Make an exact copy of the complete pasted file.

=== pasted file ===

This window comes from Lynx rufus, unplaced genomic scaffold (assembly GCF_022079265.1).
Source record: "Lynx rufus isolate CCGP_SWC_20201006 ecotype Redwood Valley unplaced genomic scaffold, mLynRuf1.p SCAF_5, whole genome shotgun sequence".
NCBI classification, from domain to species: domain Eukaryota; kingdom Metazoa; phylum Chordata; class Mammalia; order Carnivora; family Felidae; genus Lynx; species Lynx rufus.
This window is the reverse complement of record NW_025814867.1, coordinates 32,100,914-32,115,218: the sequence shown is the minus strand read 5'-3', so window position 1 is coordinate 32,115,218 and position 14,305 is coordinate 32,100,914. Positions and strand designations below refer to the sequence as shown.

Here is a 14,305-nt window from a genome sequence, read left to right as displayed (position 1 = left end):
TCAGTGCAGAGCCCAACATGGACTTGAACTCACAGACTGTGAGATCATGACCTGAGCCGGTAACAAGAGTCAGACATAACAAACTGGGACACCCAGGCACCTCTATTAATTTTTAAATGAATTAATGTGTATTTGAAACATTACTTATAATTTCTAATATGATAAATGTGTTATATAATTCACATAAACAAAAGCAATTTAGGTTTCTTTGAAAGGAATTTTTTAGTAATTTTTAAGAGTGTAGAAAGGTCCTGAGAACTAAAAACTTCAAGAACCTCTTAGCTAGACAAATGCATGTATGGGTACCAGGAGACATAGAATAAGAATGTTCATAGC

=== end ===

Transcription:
This window comes from Lynx rufus, unplaced genomic scaffold (assembly GCF_022079265.1).
Source record: "Lynx rufus isolate CCGP_SWC_20201006 ecotype Redwood Valley unplaced genomic scaffold, mLynRuf1.p SCAF_5, whole genome shotgun sequence".
NCBI classification, from domain to species: domain Eukaryota; kingdom Metazoa; phylum Chordata; class Mammalia; order Carnivora; family Felidae; genus Lynx; species Lynx rufus.
This window is the reverse complement of record NW_025814867.1, coordinates 32,100,914-32,115,218: the sequence shown is the minus strand read 5'-3', so window position 1 is coordinate 32,115,218 and position 14,305 is coordinate 32,100,914. Positions and strand designations below refer to the sequence as shown.

Here is a 14,305-nt window from a genome sequence, read left to right as displayed (position 1 = left end):
TCAGTGCAGAGCCCAACATGGACTTGAACTCACAGACTGTGAGATCATGACCTGAGCCGGTAACAAGAGTCAGACATAACAAACTGGGACACCCAGGCACCTCTATTAATTTTTAAATGAATTAATGTGTATTTGAAACATTACTTATAATTTCTAATATGATAAATGTGTTATATAATTCACATAAACAAAAGCAATTTAGGTTTCTTTGAAAGGAATTTTTTAGTAATTTTTAAGAGTGTAGAAAGGTCCTGAGAACTAAAAACTTCAAGAACCTCTTAGCTAGACAAATGCATGTATGGGTACCAGGAGACATAGAATAAGAATGTTCATAGC